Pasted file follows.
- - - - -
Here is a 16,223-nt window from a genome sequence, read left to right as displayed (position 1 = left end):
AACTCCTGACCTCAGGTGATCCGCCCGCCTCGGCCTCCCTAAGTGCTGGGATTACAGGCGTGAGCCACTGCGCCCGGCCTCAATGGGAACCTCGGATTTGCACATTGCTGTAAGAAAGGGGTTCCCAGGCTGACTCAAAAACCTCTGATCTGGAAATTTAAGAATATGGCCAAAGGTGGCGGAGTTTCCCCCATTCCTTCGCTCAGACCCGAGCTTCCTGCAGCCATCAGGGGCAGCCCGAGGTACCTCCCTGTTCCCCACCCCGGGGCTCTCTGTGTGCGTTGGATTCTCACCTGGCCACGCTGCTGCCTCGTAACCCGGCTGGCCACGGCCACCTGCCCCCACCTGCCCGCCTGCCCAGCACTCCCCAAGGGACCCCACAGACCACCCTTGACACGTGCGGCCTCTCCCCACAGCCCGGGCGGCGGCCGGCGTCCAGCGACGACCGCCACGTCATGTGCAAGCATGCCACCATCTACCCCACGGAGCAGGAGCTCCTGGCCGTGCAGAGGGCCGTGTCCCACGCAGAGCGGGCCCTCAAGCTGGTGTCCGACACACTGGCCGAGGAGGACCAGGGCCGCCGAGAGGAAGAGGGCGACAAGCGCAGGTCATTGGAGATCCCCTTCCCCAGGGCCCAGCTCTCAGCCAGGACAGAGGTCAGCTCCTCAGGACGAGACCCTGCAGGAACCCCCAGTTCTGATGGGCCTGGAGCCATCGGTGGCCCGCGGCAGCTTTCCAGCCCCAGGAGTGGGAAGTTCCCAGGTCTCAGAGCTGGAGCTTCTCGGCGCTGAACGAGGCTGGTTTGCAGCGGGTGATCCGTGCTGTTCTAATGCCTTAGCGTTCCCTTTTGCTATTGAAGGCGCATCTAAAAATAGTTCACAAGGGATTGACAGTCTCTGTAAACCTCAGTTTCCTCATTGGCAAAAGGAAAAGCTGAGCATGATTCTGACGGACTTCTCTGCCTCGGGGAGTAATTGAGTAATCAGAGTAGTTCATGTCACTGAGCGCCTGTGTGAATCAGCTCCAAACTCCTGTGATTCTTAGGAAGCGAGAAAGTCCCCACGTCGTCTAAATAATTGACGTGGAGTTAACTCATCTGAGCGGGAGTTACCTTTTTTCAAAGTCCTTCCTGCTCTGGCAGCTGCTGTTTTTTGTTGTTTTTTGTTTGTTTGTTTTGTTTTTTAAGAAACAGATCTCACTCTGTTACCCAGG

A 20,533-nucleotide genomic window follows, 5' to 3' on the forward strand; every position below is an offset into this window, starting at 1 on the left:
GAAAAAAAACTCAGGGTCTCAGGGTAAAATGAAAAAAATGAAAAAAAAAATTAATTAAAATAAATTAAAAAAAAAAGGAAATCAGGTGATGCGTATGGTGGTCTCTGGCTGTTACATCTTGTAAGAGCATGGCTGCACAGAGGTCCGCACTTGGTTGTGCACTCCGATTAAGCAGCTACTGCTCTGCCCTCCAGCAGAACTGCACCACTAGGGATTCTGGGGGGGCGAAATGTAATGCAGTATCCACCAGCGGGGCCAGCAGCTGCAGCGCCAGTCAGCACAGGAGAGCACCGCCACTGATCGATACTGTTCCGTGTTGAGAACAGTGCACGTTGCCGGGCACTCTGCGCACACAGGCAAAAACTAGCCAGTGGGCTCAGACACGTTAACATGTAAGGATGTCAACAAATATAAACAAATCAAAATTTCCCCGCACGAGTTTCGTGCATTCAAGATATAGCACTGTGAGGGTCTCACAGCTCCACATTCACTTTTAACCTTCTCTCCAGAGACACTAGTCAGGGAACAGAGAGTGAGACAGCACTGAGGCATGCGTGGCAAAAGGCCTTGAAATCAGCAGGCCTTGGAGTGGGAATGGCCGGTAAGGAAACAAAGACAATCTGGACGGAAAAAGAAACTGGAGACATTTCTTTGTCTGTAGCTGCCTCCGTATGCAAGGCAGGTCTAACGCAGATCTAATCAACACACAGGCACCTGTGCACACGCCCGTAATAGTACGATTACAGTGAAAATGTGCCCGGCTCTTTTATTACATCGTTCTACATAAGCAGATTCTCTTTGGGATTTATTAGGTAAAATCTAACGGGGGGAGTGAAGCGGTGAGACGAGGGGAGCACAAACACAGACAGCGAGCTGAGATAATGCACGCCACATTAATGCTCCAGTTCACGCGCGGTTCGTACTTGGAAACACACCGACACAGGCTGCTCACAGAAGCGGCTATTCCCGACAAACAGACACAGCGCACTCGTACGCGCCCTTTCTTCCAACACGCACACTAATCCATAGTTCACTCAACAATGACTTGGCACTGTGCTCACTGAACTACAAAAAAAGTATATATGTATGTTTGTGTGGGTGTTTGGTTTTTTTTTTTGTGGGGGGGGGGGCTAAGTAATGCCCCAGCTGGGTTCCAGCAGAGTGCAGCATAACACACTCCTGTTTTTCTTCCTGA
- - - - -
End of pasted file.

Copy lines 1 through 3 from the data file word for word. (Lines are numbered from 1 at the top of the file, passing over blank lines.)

Here is a 16,223-nt window from a genome sequence, read left to right as displayed (position 1 = left end):
AACTCCTGACCTCAGGTGATCCGCCCGCCTCGGCCTCCCTAAGTGCTGGGATTACAGGCGTGAGCCACTGCGCCCGGCCTCAATGGGAACCTCGGATTTGCACATTGCTGTAAGAAAGGGGTTCCCAGGCTGACTCAAAAACCTCTGATCTGGAAATTTAAGAATATGGCCAAAGGTGGCGGAGTTTCCCCCATTCCTTCGCTCAGACCCGAGCTTCCTGCAGCCATCAGGGGCAGCCCGAGGTACCTCCCTGTTCCCCACCCCGGGGCTCTCTGTGTGCGTTGGATTCTCACCTGGCCACGCTGCTGCCTCGTAACCCGGCTGGCCACGGCCACCTGCCCCCACCTGCCCGCCTGCCCAGCACTCCCCAAGGGACCCCACAGACCACCCTTGACACGTGCGGCCTCTCCCCACAGCCCGGGCGGCGGCCGGCGTCCAGCGACGACCGCCACGTCATGTGCAAGCATGCCACCATCTACCCCACGGAGCAGGAGCTCCTGGCCGTGCAGAGGGCCGTGTCCCACGCAGAGCGGGCCCTCAAGCTGGTGTCCGACACACTGGCCGAGGAGGACCAGGGCCGCCGAGAGGAAGAGGGCGACAAGCGCAGGTCATTGGAGATCCCCTTCCCCAGGGCCCAGCTCTCAGCCAGGACAGAGGTCAGCTCCTCAGGACGAGACCCTGCAGGAACCCCCAGTTCTGATGGGCCTGGAGCCATCGGTGGCCCGCGGCAGCTTTCCAGCCCCAGGAGTGGGAAGTTCCCAGGTCTCAGAGCTGGAGCTTCTCGGCGCTGAACGAGGCTGGTTTGCAGCGGGTGATCCGTGCTGTTCTAATGCCTTAGCGTTCCCTTTTGCTATTGAAGGCGCATCTAAAAATAGTTCACAAGGGATTGACAGTCTCTGTAAACCTCAGTTTCCTCATTGGCAAAAGGAAAAGCTGAGCATGATTCTGACGGACTTCTCTGCCTCGGGGAGTAATTGAGTAATCAGAGTAGTTCATGTCACTGAGCGCCTGTGTGAATCAGCTCCAAACTCCTGTGATTCTTAGGAAGCGAGAAAGTCCCCACGTCGTCTAAATAATTGACGTGGAGTTAACTCATCTGAGCGGGAGTTACCTTTTTTCAAAGTCCTTCCTGCTCTGGCAGCTGCTGTTTTTTGTTGTTTTTTGTTTGTTTGTTTTGTTTTTTAAGAAACAGATCTCACTCTGTTACCCAGG

A 20,533-nucleotide genomic window follows, 5' to 3' on the forward strand; every position below is an offset into this window, starting at 1 on the left: